Last month my Facebook page lit up with a bunch of friends posting their memories of the Apollo 11 landing and subsequent moonwalk by astronauts Neil Armstrong and Buzz Aldrin. My friends' posts about the moonshot have me thinking about memories and how they work and how they get clouded by a variety of factors, including time, trauma, and bias, and what that can mean for law enforcement officers in this current hypercritical anti-police environment.
You see, outside of some extremely personal stuff like the deaths of my parents and some extremely traumatic stuff like 9/11, the moonshot was one of the most momentous events of my life. And the terrible thing is that I'm not even sure what I remember of it.
I was 10 when Neil Armstrong walked down a short ladder from the lunar landing module into the dust of the moon. But my parents let me stay up late into the night to watch it. And I vividly remember sitting with my Dad on the couch in our old house and watching it on a black-and-white TV. But I'm not really sure if I remember what I saw on that TV.
The point here is that memory is both fluid and fragile. So it's unrealistic for people to expect anyone to remember anything, no matter how momentous or traumatic in 100% high-definition detail. But that's what some activists are demanding of police officers following the trauma of a shooting or otherwise violent use of force.
The American Civil Liberties Union and other police critics have been extremely vocal in advocating that law enforcement officers not be able to review the video captured on their body-worn or in-car video systems before writing their reports. This is quite frankly an asinine stance by police critics and no agency should listen to this nonsense.
Denying officers access to the video records of incidents before they write their reports serves only one purpose: It's a trap. The goal here is to play "gotcha" with the officers and try to catch them in a lie. Which is disgusting. The goal of any official report should be to document the facts whether they are from the memory of the officer or from the video.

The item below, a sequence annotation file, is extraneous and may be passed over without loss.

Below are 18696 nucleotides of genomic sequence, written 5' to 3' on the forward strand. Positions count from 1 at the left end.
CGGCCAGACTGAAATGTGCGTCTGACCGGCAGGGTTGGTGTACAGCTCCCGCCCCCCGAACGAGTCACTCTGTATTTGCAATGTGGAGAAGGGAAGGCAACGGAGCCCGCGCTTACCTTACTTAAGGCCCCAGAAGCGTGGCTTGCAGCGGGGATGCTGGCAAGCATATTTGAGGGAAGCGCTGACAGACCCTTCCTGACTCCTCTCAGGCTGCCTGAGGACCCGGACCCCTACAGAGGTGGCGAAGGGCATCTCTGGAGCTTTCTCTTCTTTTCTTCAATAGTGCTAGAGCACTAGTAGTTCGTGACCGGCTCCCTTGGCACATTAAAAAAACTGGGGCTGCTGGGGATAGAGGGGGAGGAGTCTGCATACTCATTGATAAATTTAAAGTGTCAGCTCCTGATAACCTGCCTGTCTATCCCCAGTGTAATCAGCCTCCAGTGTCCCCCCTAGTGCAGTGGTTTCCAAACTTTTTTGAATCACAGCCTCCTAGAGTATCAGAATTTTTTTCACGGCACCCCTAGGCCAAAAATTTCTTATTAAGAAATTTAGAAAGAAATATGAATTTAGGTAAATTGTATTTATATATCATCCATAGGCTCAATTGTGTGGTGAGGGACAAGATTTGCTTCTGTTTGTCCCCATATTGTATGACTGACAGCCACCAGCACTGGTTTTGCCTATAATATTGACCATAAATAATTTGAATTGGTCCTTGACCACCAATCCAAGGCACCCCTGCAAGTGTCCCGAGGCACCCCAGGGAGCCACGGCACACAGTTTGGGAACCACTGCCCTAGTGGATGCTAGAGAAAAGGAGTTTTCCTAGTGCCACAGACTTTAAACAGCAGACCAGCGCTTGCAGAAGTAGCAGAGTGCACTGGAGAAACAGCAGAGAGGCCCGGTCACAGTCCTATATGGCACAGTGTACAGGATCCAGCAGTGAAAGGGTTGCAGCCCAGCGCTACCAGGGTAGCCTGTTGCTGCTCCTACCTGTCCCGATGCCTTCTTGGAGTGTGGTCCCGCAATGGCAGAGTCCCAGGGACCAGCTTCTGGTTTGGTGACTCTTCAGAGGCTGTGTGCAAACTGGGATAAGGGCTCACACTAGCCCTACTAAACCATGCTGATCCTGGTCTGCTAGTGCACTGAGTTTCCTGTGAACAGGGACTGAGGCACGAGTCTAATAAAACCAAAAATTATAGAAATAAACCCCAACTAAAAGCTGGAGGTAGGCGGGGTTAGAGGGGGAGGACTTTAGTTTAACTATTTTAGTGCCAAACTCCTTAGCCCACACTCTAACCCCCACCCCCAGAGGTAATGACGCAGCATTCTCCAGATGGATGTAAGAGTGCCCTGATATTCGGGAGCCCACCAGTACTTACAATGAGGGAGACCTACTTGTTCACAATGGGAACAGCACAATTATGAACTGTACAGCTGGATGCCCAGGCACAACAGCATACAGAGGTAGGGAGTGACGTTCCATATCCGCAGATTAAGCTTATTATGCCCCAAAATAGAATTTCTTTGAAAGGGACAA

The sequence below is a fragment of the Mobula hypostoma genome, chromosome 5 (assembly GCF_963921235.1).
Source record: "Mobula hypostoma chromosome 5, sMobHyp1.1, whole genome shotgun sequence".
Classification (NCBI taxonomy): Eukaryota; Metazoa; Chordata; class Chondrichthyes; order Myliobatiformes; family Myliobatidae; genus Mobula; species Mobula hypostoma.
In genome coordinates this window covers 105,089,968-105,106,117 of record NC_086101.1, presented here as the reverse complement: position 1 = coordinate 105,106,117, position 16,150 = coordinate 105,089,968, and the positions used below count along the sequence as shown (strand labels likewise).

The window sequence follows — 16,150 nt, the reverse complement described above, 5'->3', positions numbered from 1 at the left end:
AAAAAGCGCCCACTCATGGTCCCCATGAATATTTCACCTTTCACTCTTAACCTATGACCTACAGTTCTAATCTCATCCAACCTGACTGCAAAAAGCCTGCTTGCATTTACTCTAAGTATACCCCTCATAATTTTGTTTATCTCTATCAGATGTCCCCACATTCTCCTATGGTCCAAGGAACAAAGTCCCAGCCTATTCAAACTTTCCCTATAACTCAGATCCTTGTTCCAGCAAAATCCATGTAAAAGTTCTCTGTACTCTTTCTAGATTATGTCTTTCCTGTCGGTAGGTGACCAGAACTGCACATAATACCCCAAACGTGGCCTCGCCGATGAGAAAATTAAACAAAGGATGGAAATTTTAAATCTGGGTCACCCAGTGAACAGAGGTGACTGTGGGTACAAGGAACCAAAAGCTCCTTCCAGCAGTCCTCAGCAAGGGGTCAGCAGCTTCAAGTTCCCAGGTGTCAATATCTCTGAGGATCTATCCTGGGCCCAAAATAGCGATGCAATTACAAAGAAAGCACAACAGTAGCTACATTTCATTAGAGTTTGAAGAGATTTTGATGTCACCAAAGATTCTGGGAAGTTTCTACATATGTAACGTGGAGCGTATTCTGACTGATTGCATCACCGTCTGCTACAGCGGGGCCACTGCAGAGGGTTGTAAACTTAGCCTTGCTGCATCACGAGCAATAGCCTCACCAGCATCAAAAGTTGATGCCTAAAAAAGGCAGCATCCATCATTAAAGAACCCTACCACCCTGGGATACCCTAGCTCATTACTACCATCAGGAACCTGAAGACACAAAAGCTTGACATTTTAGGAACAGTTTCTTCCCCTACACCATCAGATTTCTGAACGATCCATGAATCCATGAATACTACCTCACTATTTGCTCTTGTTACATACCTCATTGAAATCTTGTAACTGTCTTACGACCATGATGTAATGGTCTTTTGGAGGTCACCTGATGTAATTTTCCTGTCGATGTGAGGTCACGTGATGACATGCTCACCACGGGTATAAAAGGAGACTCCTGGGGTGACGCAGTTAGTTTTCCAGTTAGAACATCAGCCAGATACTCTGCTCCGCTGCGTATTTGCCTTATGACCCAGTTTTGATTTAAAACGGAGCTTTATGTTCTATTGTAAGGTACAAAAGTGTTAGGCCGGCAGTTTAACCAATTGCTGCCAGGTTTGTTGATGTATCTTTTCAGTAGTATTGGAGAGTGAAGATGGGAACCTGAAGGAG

Our brains are not DVRs, not even for the most pleasant and memorable events of our lives and certainly not for trauma. Memory is flawed and it often makes traumatic events worse than they actually were. What we perceive as the truth of traumatic events is affected by body chemistry, speed of the action, and the fact that each person only sees the event from his or her perspective.
An officer's memory can be extremely flawed not out of desire to cover his or her ass after a shooting but because human memory is flawed. When I was in college, criminal justice and psychology professors used to like to have someone burst into class suddenly and depart just as suddenly and then ask their students what they remembered about the person. Hardly anybody remembered enough for a good description. Of course, law enforcement officers are trained observers and likely would do better on such an exercise, but expecting them to have photographic memories under combat stress is inhuman in the truest sense of the word; it is expecting officers to behave like machines.
It's been documented time and again that officers cannot be expected to remember everything that happened during use-of-force incidents because the stress they experience during those incidents plays havoc with memories. Scientists have documented a series of almost hallucinatory perceptions that sometimes happen to people under live-or-die combat stress. Officers involved in shootings have experienced auditory exclusion where they heard the sharp cracks of rounds fired from their duty pistols as near silent "pops." Auditory exclusion may also be why many officers remember firing only two or three rounds when questioned about shootings where they pulled the trigger many more times. Officers have also seen impossible things during combat such as 9mm casings the size of beer cans flying past their eyes.
It's critically important for every law enforcement agency to recognize that officers' memories of certain incidents will never be perfect and officers should have access to their body camera and in-car videos as they write their reports. Chiefs and sheriffs have to fight off movements by activists to play "gotcha" with officers because memory is not all it's cracked up to be.